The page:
Sleepwalkers Hit Snooze on Pain


Many sleepwalkers who injure themselves during their sleep do not experience pain until the next morning, which may lead them to the pharmacy for OTC pain relief.

Many sleepwalkers who injure themselves during their sleep do not experience pain until the next morning, which may lead them to the pharmacy for OTC pain relief.

Researchers recently compared 100 sleepwalkers with 100 adult controls to analyze disease characteristics, sleep, depressive symptoms, quality of life, and pain, including chronic pain, multidimensional pain inventory, headache, and migraine.

To assess pain perception, the participants were asked to complete questionnaires.

After adjustments, the researchers found that sleepwalking was associated with increased risk for headaches and migraines.

Sleepwalkers with chronic pain were also more likely to have daytime sleepiness, insomnia, and depressive symptoms, according to the researchers.

The sleepwalkers also had more frequent daytime sleepiness, depressive symptoms, and insomnia symptoms compared with the control group, the researchers found.

Two sleepwalker patients met criteria for major depressive disorder, and 1 patient met the criteria for generalized anxiety disorder.

The sleepwalkers involved in the study had a clinical history of sleepwalking with at least 1 episode annually and at least 1 episode in the previous 6 months.

The researchers found that 44 of the 100 sleepwalkers suffered from chronic pain; those patients were more likely to be female, to be older in age, and to have higher daytime sleepiness compared with the controls.

Pain locations varied greatly among the patients, the researchers noted. Head and back were among the most common pain locations for all participants.

The researchers did not uncover any links between chronic pain and body mass index, frequency of sleepwalking episodes, age at onset of sleepwalking, duration of disease, family history, associated sleep terrors, injurious behavior during episodes, total sleep time, sleep efficiency, sleep stage percentages, respiratory events, or periodic limb movements.

About half of the sleepwalking patients reported experiencing at least 1 lifetime injurious sleepwalking episode linked to pain, the authors continued.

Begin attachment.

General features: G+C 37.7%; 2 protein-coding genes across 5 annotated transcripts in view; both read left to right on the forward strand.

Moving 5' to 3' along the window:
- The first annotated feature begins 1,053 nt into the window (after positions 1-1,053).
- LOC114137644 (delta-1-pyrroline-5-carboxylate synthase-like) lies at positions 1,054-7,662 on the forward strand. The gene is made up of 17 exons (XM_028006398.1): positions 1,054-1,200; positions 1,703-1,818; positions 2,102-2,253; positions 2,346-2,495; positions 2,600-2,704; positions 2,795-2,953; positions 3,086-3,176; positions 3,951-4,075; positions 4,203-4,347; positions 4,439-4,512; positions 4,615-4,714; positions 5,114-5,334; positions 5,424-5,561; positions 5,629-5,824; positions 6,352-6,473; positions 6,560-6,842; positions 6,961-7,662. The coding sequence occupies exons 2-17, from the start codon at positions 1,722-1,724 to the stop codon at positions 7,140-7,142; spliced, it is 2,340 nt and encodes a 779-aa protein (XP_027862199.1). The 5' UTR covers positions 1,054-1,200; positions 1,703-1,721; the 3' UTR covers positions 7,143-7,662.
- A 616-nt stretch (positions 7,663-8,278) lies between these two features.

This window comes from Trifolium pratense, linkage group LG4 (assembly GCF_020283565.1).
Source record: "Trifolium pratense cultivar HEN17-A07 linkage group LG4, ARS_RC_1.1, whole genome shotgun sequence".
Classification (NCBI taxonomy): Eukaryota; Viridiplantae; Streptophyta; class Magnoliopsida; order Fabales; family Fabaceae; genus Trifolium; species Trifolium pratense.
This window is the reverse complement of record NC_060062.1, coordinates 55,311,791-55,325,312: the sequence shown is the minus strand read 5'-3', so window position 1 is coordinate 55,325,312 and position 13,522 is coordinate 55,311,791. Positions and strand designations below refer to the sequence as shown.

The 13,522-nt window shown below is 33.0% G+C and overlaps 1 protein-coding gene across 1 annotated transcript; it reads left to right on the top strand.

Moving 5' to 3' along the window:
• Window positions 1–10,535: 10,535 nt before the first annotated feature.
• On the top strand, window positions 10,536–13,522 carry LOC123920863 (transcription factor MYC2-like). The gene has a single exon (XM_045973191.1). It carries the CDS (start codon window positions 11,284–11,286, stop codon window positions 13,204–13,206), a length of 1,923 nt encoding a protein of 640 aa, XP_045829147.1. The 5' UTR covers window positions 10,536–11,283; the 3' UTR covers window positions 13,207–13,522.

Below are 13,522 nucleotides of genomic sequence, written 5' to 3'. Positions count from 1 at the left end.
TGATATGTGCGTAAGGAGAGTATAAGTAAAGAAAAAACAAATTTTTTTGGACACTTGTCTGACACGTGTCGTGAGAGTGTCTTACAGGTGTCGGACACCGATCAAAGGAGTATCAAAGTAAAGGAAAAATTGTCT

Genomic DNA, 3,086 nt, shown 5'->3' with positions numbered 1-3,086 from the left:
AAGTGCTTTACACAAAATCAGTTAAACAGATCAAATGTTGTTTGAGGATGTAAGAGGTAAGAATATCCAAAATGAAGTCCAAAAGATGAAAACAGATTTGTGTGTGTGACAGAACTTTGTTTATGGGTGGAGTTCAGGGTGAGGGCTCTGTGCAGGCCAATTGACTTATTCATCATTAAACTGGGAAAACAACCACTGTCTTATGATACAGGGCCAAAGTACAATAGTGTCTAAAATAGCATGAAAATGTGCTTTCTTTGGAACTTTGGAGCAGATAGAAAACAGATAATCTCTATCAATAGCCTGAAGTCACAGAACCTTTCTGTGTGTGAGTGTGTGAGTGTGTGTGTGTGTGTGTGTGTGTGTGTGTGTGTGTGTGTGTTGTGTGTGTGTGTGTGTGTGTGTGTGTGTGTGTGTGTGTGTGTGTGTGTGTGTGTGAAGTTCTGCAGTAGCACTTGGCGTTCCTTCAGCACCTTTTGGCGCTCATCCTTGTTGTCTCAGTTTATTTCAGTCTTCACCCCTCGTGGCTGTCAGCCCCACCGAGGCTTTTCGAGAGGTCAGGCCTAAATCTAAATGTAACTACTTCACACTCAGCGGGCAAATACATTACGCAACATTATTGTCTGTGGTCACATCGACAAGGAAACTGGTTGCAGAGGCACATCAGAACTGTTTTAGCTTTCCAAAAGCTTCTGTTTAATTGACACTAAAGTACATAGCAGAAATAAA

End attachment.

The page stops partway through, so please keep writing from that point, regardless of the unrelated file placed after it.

The pain woke the patient immediately in only 10 cases, while the other 37 patients who reported at least 1 lifetime painful sleepwalking episode did not feel pain during the episode but felt pain later in the night or the morning after during wakeful periods.

The study participants spent the night in the sleep laboratory to monitor movements; however the researchers did report 2 extreme examples of pain incurred during sleepwalking in previous incidents.

One incident involved a patient jumping out a third-floor window while sleepwalking. The patient sustained severe fractures and did not perceive the pain until being fully awakened.

The other patient climbed onto the roof of his house, fell, broke his leg, and did not wake up until the morning.

Another example was cited by a sleepwalking patient’s wife, who explained that her husband did not wake up or express that he was in pain for several minutes after falling down a staircase during a sleepwalking episode.

“Our results show increased frequency of chronic pain, migraine, and headache together with altered pain perception during parasomnia episodes in patients with sleepwalking, suggesting a relationship between dissociated brain activity and the co-occurrence of local awakenings, local sleep, and nociceptive dysregulation,” the study authors concluded. “We may conclude that greater attention should be paid to assessing pain in sleepwalkers.”

These study findings were published in Sleep.

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